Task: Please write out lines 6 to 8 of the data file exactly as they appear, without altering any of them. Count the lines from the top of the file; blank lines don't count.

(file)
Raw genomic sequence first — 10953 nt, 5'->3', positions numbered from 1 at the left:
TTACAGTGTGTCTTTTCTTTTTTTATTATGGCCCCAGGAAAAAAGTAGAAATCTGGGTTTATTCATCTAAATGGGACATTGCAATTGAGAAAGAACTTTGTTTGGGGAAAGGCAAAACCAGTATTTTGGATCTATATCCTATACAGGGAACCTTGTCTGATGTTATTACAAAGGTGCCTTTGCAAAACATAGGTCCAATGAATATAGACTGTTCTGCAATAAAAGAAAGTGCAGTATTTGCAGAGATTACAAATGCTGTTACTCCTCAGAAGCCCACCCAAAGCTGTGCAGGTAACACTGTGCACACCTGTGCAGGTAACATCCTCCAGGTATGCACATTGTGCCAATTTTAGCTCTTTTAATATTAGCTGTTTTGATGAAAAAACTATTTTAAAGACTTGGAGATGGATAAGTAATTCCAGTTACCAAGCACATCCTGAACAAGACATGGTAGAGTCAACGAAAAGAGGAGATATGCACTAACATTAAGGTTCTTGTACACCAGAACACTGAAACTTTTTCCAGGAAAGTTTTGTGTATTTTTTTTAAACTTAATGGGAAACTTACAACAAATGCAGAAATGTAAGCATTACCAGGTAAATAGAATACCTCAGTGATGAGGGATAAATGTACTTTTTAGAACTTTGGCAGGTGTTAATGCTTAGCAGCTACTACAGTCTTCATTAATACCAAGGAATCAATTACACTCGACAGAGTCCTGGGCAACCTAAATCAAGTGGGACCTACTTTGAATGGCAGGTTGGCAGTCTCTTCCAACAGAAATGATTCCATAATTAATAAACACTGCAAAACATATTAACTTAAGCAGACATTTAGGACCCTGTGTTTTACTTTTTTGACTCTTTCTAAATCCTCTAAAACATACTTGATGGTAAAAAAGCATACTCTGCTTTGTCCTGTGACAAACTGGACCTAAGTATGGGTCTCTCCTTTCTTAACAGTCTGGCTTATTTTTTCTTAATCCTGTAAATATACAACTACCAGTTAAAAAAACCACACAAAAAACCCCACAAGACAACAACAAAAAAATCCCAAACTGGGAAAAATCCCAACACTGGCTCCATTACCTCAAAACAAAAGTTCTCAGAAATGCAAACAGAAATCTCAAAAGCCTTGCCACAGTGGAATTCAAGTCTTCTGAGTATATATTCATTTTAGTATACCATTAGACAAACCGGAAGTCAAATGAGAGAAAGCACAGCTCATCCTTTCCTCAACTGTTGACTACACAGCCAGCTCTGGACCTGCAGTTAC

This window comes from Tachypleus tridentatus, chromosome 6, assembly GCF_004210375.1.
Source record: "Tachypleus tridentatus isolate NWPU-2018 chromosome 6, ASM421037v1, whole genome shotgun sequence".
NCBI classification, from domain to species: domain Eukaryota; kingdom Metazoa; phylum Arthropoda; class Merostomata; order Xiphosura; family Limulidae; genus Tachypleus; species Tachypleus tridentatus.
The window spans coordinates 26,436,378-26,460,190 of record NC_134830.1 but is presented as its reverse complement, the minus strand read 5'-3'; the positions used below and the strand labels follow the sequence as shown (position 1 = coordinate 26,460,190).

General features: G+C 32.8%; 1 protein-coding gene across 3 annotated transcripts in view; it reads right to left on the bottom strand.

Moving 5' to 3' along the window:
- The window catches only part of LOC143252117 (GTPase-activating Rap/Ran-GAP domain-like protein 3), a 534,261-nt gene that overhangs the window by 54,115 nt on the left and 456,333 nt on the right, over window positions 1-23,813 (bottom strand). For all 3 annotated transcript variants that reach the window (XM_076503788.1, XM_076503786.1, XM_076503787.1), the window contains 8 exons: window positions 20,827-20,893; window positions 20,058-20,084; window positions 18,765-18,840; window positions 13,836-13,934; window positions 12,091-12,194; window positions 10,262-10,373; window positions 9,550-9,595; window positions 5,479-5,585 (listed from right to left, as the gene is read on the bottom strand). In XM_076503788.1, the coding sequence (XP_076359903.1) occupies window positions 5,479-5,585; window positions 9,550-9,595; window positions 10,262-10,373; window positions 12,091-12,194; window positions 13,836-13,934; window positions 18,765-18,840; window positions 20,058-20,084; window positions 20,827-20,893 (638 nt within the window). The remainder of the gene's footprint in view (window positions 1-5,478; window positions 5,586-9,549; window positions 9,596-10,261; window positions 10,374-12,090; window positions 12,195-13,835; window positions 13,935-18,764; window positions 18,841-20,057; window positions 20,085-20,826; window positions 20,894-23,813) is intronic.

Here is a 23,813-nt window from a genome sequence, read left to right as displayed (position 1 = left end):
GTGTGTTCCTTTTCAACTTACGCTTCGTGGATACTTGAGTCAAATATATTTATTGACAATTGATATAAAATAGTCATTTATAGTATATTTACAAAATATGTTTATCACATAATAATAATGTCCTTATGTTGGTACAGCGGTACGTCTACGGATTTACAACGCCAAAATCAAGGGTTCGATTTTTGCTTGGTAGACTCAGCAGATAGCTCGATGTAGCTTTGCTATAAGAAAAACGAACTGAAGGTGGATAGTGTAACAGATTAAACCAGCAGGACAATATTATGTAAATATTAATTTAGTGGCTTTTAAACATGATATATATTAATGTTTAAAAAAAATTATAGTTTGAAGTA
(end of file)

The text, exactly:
The window spans coordinates 26,436,378-26,460,190 of record NC_134830.1 but is presented as its reverse complement, the minus strand read 5'-3'; the positions used below and the strand labels follow the sequence as shown (position 1 = coordinate 26,460,190).

General features: G+C 32.8%; 1 protein-coding gene across 3 annotated transcripts in view; it reads right to left on the bottom strand.

Moving 5' to 3' along the window: